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Communication: An Introduction

Communication is essential to the success of your program. To help facilitate communication, you must use communication systems that meet the diverse needs and preferences of the individuals in your program. This lesson will introduce you to the concept of communication and provide an overview of different communication methods and styles.

  • Define communication.
  • Describe why communication is important in your daily work.
  • Identify styles and methods of communication.



Think about a time when you communicated something and your message was misunderstood. How did the other person misunderstand your message? Was it your tone, how you said it, or when you said it? We have all been in difficult situations as a result of some sort of miscommunication. While we all communicate, we may not communicate in the same way. Culture and dis/abilities influence our communication styles and methods. A mismatch of communication styles can lead to miscommunication. In your role as a manager, learning how to communicate using different methods will strengthen your professional relationships. The ability to communicate clearly with families and staff will make the management of your program easier.

What is Communication?

According to the National Communication Association, communication is the “collaborative and ongoing message exchange between individuals, or an individual and a group of individuals, with the goal of understanding each other.” Communication is a two-way process. You send messages verbally and/or nonverbally. The receiver interprets the message and gives you feedback. You receive and interpret the response. The process repeats throughout your conversation or interaction. The basic sending and receiving of messages is the foundation of communication.

Effective communication skills are integral to children’s self-expression, development of social relationships, and learning. Teachers help children understand that language allows them to organize and express their views, options, and ask questions about the world, demonstrate their growing expertise, and communicate with other people (National Board for Professional Teaching Standards, 2012).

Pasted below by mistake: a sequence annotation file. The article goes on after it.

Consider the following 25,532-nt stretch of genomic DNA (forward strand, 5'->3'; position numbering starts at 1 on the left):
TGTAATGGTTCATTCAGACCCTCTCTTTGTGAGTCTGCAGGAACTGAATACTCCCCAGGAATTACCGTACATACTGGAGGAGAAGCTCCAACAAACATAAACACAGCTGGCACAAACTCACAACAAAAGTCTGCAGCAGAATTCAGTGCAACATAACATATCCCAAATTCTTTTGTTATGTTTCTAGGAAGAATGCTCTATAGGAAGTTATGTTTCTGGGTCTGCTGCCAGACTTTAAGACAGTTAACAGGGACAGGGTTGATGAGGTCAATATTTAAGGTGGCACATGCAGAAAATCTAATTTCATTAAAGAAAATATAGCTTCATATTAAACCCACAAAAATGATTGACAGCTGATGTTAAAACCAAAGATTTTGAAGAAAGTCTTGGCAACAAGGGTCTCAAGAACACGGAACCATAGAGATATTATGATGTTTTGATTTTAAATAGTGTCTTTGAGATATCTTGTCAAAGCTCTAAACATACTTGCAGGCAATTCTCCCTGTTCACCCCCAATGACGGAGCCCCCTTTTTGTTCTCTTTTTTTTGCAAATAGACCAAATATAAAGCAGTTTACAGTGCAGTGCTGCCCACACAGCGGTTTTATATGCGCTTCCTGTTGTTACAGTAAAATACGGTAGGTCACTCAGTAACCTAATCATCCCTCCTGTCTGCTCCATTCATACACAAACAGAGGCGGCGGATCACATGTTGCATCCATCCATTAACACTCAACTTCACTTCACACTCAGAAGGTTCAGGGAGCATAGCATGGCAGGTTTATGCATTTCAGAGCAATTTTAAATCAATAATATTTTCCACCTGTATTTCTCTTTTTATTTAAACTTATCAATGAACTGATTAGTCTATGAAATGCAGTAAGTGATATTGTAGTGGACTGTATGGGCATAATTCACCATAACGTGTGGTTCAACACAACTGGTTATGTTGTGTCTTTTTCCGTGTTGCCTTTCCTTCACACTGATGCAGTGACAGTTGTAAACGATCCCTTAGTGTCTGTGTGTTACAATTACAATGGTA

Supervise & Support

According to researchers Robert Stillman and Ellin Siegel-Causey (1989), people communicate for different reasons:

  • To affect another person’s behavior
  • To offer information
  • To convey thoughts and feelings
  • For the purely social reason of engaging in an interaction with someone

As a manager, you communicate with various people each day for a variety of reasons. You utilize communication:

  1. To influence the behavior of staff by communicating program policies and expectations.
  2. To offer information to supervisors, families, staff, children, and other interested parties.
  3. To convey your thoughts and feelings about program operations and outcomes.
  4. To engage in interactions with everyone your program serves.

Communication: An Introduction

You are always communicating.

Methods of Communication

Communication involves the sending and receiving of messages, and we all send messages in a variety of ways every day. How are those messages sent?

  • Verbal communication: The most common type of communication is verbal communication, or the spoken word. Researchers have found that adults in the U.S. speak approximately 16,000 words per day (Mehl et al., 2007). Verbal communication can be formal (staff meetings) or informal (chatting in the hallway). It can be face-to-face, over the phone, or via technology like Skype or Zoom.
  • Nonverbal communication: Communication goes beyond words. Consider the infants and toddlers in your program: How do you know they are hungry, tired, or happy? They let you know through nonverbal communication. They cry a certain way, root for a bottle, rub their eyes, or smile and squeal. For adults, nonverbal communication is a critical part of how we convey meaning. It’s not just what we say but how we say it. For example, think about the different ways you might interpret a wink during a conversation: Is the speaker joking, encouraging, or flirting? Nonverbal communication is more than just body language. It also involves tone, volume, style, touch, distance, and eye contact.
  • Written communication: In many child-development and school-age programs, written communication is needed to connect with staff and families. Written communication can help clarify expectations or alert families of events. Simple notes, newsletters, emails, text messages, bulletin boards, and handbooks are all examples of written communication that serve important purposes.